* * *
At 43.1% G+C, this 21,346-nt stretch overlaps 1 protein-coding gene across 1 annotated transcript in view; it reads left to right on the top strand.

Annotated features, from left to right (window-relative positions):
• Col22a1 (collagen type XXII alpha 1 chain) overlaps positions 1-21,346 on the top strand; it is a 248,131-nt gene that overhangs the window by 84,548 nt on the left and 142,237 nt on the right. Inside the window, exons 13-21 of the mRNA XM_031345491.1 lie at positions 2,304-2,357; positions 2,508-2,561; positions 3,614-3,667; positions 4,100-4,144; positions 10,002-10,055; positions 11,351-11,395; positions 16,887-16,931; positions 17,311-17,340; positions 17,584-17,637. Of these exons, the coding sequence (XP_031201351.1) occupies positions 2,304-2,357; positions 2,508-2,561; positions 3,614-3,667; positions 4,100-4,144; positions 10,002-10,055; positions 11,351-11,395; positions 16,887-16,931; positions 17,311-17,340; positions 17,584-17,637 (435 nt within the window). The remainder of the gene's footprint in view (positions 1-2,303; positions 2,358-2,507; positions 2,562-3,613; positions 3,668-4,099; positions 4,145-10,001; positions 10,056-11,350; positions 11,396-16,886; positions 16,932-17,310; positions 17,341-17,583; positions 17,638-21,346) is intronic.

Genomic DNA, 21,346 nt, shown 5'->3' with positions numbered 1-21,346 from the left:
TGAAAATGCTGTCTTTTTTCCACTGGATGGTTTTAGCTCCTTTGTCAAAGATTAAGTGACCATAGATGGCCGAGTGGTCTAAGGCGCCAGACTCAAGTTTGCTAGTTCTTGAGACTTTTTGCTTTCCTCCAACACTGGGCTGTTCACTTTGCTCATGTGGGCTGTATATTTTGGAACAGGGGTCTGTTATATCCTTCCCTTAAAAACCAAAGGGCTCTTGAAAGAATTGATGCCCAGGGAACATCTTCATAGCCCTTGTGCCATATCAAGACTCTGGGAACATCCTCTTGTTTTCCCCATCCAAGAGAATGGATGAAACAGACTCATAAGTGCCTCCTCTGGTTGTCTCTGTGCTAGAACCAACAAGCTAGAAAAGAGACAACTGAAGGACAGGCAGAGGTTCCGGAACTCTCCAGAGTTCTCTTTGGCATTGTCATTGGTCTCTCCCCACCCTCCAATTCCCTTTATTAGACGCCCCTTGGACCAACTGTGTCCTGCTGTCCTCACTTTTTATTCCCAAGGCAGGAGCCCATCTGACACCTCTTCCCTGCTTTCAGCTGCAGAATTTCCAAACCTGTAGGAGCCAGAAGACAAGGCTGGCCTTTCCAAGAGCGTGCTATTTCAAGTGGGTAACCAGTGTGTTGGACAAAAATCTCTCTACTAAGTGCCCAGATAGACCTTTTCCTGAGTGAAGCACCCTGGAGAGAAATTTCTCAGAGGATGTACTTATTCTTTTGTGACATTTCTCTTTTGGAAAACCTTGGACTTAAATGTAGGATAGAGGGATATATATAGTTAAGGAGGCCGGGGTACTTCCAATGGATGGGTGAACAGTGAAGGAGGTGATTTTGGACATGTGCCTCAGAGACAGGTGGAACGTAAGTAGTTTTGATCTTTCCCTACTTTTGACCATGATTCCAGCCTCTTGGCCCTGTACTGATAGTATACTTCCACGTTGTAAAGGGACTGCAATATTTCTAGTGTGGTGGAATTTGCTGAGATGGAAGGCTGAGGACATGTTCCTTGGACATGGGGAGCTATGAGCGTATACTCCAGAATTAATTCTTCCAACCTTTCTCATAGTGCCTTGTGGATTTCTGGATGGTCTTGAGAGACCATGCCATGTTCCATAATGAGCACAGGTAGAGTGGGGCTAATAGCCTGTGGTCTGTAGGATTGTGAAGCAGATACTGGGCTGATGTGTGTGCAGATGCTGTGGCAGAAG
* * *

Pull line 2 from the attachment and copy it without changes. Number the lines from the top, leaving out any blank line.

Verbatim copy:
Annotated features, from left to right (window-relative positions):